Tag Archives: THEBLOGPILE

The Boot…and Our Life “Boot”

OLYMPUS DIGITAL CAMERA

 

The well-worn boot had settled into an artistic display with layers of cobwebs connecting it to a nearby picture and walls. How long had it been on the shelf of the Genoa Bar, Nevada’s oldest thirst station, established in 1853? Cobwebs stretched from the boot to a poster dated 1964. Really? It had to only have been “growing” for fifty-one years of the drinking station’s one hundred sixty two year history!

A brown broken bottle sat beside it, grey with years of undisturbed dust coating it. How long had this little display been uninterrupted? With customers in and out of the business for year after year, with the tables and bar regularly wiped clean. The cobwebs been left to grow and build upon each other. How had it been viewed but never disturbed? When someone set that boot on the shelf did they know that it would sit undisturbed for over fifty years?

Who had worn that boot? Who worked hard to purchase what were perhaps their only new shoes in life? Boots that spent hours in the dust and heat of the nearby ranches? Where was its mate? What boots had followed for that cowboy; and were they as comfortable? How had that one lone boot ended up as part of a display in a western bar? And one that wasn’t a traditional cowboy boot?

How often do we leave parts of our lives, hearts, and relationships on the shelf for years without attention? How often do we become separated by those who seemed to be the other shoe? How many people have had to learn to live with one boot – symbolically in life? How many lives have been re-purposed from a hard working ranch boot to a display in a bar? That seems to be a pretty dramatic re-purpose, in my opinion.

Like that old, frozen-in-time boot, how many parts of life do we leave on the shelf for later? How often do we postpone change; avoid things that need attention; procrastinate reading a book – but instead choose to spend our time on meaningless activities? (TV or Candy Crush)

How often do we leave our relationship with God on the shelf? How often do we say, “Someday I will get around to spending more time with God and more time in His word? But tonight I’m too tired and I’ll be too rushed in the morning.”

How often do we live in our own boot without recognizing that God is in a perfectly matched boot right at our side?

On the other hand, how often do we leave things on the shelf to accumulate dust and cobwebs when they are past their useful life? What is a useful life? When should we let go of things in our lives that we continue to cling to?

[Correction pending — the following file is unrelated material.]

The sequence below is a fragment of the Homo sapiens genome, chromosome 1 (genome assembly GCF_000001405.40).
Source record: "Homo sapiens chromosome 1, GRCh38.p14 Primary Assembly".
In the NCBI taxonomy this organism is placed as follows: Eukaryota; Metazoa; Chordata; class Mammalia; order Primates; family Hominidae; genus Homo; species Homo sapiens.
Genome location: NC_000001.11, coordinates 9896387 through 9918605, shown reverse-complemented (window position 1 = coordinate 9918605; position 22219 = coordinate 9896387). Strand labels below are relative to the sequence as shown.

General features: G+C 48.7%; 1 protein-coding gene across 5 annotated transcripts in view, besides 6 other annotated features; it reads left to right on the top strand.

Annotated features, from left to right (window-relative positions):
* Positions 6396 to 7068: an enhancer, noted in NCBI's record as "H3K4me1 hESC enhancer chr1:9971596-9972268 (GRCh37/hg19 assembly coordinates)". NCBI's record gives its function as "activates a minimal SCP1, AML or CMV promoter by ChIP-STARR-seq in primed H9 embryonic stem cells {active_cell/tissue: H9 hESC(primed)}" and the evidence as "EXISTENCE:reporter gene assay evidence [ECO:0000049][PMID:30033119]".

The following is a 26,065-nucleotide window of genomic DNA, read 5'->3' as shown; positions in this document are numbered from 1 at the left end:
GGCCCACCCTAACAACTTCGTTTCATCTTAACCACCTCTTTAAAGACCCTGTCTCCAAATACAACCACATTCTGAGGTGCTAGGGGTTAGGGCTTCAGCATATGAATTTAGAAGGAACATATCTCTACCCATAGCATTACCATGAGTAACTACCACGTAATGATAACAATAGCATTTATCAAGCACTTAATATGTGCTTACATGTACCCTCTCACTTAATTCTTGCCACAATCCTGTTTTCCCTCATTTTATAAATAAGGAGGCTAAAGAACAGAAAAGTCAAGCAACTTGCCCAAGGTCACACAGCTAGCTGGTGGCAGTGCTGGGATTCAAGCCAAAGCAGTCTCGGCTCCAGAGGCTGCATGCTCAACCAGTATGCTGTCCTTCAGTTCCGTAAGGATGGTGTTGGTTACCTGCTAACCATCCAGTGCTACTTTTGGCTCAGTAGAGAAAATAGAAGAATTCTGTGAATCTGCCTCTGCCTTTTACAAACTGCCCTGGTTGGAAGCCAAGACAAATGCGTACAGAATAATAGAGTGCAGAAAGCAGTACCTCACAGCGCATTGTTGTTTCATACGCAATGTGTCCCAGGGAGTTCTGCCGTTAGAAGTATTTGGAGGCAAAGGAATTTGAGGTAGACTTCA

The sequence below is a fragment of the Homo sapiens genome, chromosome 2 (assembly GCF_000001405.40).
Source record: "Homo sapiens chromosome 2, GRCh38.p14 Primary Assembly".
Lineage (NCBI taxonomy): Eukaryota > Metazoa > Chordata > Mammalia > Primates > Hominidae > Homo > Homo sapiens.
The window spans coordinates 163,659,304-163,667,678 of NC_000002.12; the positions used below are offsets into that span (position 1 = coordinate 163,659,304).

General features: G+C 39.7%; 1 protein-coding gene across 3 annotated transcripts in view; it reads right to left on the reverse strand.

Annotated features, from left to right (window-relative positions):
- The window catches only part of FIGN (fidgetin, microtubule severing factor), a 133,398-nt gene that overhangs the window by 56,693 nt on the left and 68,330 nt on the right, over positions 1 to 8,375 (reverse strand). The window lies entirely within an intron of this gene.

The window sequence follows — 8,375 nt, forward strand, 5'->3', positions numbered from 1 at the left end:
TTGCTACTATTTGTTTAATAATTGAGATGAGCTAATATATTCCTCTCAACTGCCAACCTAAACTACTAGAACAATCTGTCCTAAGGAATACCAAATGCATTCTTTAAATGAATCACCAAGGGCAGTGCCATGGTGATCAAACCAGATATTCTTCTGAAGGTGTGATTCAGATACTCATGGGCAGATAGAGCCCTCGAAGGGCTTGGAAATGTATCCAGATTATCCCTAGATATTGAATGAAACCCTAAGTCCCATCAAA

The dusty boot on the shelf gave me quite a few things to think about. . . how about you? It raised more questions than it provided answers. I’ll keep pondering.

The Identity Crisis of Blogging: What is our purpose?

OLYMPUS DIGITAL CAMERA

 

How does a blog (technically the blogger) identify its audience? When is the target scope too broad or too narrow? How does each blog find its audience in the blogosphere? Some are by writers who write for other writers. Some are specific to a disease, a cause, or a population. Some are content-driven based on the mood of the writer. Some are inspirational with the blogger sharing a bit of wisdom and an observation about the world or their beliefs. I have two blogs and guest post on TheBlogPile each month. Sometimes I take a moment – or five – to think about what and why I am writing.

The first blog I established was www.smilingagainbook.com. When publishing a book, I learned the importance of social media. I learned that I needed to establish a “platform” for book exposure. So, when my book, Smiling Again: Coming Back to Life and Faith After Brain Surgery, was published, I became a reluctant blogger. Of course, it isn’t popular to write entry after entry that says “buy my book,” so I had to figure out why anyone would want to read anything I wrote. At first it was short little blips from my book, or a few lines of what I had experienced. However, after posting for a while I have established loyal readers in the Acoustic neuroma brain tumor world. I’ve found my posts keep getting longer and longer. I feel that, for this blog I have found my voice even though technically I’m breaking blog length rules. I know my purpose is contributing to the acoustic neuroma community.